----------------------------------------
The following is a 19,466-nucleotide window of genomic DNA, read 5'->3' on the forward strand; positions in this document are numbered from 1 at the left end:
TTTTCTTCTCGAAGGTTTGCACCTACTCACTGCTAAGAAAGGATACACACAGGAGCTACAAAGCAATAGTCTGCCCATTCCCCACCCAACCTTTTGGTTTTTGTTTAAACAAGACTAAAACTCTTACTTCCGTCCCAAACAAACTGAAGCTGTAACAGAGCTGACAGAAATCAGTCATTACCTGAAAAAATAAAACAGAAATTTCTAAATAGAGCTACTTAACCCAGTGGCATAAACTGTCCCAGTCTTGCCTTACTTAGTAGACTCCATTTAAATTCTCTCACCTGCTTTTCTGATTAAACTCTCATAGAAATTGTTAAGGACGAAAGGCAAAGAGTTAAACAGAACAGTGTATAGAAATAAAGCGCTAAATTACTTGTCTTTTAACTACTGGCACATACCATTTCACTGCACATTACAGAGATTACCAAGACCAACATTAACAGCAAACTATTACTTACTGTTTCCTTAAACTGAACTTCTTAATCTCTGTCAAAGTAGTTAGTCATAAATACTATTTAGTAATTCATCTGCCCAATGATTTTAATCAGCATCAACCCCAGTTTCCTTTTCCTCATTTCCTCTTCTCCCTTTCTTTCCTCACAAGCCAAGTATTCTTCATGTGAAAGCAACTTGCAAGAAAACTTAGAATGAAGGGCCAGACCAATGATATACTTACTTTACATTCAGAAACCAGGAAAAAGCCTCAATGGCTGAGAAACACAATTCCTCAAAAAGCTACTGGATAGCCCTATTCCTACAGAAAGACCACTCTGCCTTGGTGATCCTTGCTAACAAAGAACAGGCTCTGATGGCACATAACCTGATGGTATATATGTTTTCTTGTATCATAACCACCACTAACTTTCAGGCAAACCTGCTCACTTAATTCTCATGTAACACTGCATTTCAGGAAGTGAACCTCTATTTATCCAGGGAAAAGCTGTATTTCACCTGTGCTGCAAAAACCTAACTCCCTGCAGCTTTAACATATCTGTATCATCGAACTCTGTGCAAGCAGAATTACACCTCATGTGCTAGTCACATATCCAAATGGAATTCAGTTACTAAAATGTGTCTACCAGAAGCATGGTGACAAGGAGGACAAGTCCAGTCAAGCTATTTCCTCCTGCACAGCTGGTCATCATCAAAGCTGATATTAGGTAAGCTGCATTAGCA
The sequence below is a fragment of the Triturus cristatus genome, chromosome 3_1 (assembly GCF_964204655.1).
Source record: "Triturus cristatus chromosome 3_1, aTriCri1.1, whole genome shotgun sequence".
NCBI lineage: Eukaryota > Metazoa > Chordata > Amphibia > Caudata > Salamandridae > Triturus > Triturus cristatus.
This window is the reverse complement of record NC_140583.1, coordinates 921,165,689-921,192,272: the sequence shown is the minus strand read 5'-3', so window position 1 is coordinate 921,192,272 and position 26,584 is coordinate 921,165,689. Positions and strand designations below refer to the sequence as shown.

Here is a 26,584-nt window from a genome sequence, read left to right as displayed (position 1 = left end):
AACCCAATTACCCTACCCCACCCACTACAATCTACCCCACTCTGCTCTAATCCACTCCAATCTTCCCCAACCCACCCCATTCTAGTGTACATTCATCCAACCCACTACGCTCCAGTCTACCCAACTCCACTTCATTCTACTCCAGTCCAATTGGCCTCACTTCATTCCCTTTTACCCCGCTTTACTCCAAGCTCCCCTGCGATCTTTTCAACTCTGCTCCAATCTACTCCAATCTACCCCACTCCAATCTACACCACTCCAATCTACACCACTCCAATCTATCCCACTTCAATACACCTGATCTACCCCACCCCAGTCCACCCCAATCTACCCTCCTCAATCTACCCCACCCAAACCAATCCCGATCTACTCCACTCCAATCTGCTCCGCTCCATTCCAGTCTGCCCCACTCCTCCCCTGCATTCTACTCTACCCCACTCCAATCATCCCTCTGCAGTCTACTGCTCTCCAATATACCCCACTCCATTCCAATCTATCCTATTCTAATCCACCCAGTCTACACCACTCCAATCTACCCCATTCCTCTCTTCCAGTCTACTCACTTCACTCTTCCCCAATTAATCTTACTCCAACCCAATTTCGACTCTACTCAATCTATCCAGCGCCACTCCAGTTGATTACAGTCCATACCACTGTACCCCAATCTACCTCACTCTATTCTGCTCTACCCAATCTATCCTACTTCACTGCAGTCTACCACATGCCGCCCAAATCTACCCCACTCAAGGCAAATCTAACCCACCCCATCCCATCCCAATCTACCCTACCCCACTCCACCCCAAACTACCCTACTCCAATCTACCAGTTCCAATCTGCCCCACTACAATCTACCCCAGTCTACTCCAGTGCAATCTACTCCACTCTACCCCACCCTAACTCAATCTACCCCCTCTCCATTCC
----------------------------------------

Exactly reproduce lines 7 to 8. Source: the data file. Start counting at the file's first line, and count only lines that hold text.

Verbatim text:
Here is a 26,584-nt window from a genome sequence, read left to right as displayed (position 1 = left end):
AACCCAATTACCCTACCCCACCCACTACAATCTACCCCACTCTGCTCTAATCCACTCCAATCTTCCCCAACCCACCCCATTCTAGTGTACATTCATCCAACCCACTACGCTCCAGTCTACCCAACTCCACTTCATTCTACTCCAGTCCAATTGGCCTCACTTCATTCCCTTTTACCCCGCTTTACTCCAAGCTCCCCTGCGATCTTTTCAACTCTGCTCCAATCTACTCCAATCTACCCCACTCCAATCTACACCACTCCAATCTACACCACTCCAATCTATCCCACTTCAATACACCTGATCTACCCCACCCCAGTCCACCCCAATCTACCCTCCTCAATCTACCCCACCCAAACCAATCCCGATCTACTCCACTCCAATCTGCTCCGCTCCATTCCAGTCTGCCCCACTCCTCCCCTGCATTCTACTCTACCCCACTCCAATCATCCCTCTGCAGTCTACTGCTCTCCAATATACCCCACTCCATTCCAATCTATCCTATTCTAATCCACCCAGTCTACACCACTCCAATCTACCCCATTCCTCTCTTCCAGTCTACTCACTTCACTCTTCCCCAATTAATCTTACTCCAACCCAATTTCGACTCTACTCAATCTATCCAGCGCCACTCCAGTTGATTACAGTCCATACCACTGTACCCCAATCTACCTCACTCTATTCTGCTCTACCCAATCTATCCTACTTCACTGCAGTCTACCACATGCCGCCCAAATCTACCCCACTCAAGGCAAATCTAACCCACCCCATCCCATCCCAATCTACCCTACCCCACTCCACCCCAAACTACCCTACTCCAATCTACCAGTTCCAATCTGCCCCACTACAATCTACCCCAGTCTACTCCAGTGCAATCTACTCCACTCTACCCCACCCTAACTCAATCTACCCCCTCTCCATTCC